As a consequence of this study, the American Psychological Association developed ethics guidelines requiring institutional ethics review board approval studies are conducted.

Ethically, this study is full of problems. Setting that aside, though, it’s disturbing how readily people will act abusively towards others. The element of deindividuation made me think of the Holocaust (although obviously on a much different scale) – it”s easier to dehumanize a number than a person.

The Attica Prison riot in New York State happened in the same year, and it makes me wonder how much the same elements that were observed in the Stanford experiment came into play in the guards’ treatment of prisoners leading up to the deadly Attica riot.

Zimbardo’s Stanford Prison Experiment official website contains his description of the events that occurred, and contains photos and some videos (along with quite a bit of advertising). The experiment was the subject of the 2015 film The Stanford Prison Experiment.

What are your thoughts on the dynamics that emerged in the Stanford study?


The Psychology Corner: Insights into psychology and psychological tests

The Psychology Corner has an overview of terms covered in the What Is… series, along with a collection of scientifically validated psychological tests.

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Ashley L. Peterson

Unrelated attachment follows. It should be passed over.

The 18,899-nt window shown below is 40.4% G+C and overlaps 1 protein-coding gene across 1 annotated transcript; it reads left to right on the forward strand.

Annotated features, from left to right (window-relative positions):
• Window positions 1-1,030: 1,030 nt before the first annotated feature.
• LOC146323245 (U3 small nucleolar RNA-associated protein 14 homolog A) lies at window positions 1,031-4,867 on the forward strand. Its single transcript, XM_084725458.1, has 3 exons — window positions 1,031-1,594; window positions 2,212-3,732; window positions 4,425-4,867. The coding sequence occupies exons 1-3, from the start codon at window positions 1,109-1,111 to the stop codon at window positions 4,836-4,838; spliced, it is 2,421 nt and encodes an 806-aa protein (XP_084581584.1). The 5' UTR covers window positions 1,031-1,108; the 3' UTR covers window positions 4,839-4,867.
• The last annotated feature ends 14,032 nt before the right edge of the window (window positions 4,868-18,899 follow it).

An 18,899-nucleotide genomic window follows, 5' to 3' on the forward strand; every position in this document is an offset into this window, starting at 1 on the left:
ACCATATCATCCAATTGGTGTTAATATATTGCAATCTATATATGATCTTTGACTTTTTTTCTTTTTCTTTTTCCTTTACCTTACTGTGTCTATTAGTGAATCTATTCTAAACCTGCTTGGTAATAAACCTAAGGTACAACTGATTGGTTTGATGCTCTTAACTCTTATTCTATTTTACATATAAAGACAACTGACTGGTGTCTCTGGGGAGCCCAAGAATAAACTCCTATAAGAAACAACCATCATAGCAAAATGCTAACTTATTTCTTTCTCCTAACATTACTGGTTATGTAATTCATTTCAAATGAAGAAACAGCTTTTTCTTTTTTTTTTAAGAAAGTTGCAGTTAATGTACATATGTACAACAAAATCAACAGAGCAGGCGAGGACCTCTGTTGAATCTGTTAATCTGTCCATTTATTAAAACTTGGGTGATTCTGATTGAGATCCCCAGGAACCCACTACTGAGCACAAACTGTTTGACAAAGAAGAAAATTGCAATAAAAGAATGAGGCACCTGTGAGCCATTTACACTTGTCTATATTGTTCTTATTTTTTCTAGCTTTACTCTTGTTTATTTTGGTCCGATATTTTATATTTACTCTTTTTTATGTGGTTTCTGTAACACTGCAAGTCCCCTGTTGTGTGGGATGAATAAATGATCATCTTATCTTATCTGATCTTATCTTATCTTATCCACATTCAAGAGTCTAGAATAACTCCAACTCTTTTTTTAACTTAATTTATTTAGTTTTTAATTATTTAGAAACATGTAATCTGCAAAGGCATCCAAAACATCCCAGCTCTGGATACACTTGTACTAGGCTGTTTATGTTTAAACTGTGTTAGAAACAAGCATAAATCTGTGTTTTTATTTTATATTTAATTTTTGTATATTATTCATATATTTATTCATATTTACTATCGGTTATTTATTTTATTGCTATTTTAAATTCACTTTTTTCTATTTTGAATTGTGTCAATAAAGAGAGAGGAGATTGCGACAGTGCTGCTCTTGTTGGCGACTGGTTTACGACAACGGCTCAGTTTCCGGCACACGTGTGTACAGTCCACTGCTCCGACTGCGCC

Ashley is a former mental health nurse and pharmacist and the author of four books.

20 thoughts on “What Is… the Stanford Prison Experiment”

  1. I bet the outcome was pretty accurate as to how homo sapiens react to having power or being stripped of identity. I worked in Clinical Genetics for a part of my career, and it was around the time that a huge scandal broke in Utah. About the abuse and ethical versus non-ethical treatment of people in institutions. Not prisons, but mental health institutions. There was a ‘training school” in a small town in middle Utah where a lot of cognitively challenged and severely disabled were sent. Warehoused is a better term in light of what came about as a result of the scandal. People in that institution (and other mental health ‘hospitals’) were found to have been sexually abused, physically abused, emotionally and mentally abused. Some were forced to live in conditions that were so shocking that a whole new standard of care was put into active use following the discovery. The School almost had to close its doors and I know their funding was compromised, which might have made the problem a bit worse. It’s difficult to hire competent and caring health care workers in that kind of setting, even today. Sadly this attracts the sadists to the field in my opinion.

  2. It’s scary. Humans are terrifying. I look at the people around me sometimes and think, ya know, if I were trapped with these folks in a disaster which ones would panic, which would be violent, who would grab all the supplies, etc.

  3. People are capable of many things. History has many examples that the temptations of power and personal enrichment via power are hard to pass up. Could this be why Communism has not succeeded? Also, people in power tend to want to stay in power. They seem reluctant to relinquish it or lose it. Maybe we’re oversimplifying the argument. Maybe someone who knows more could weigh in.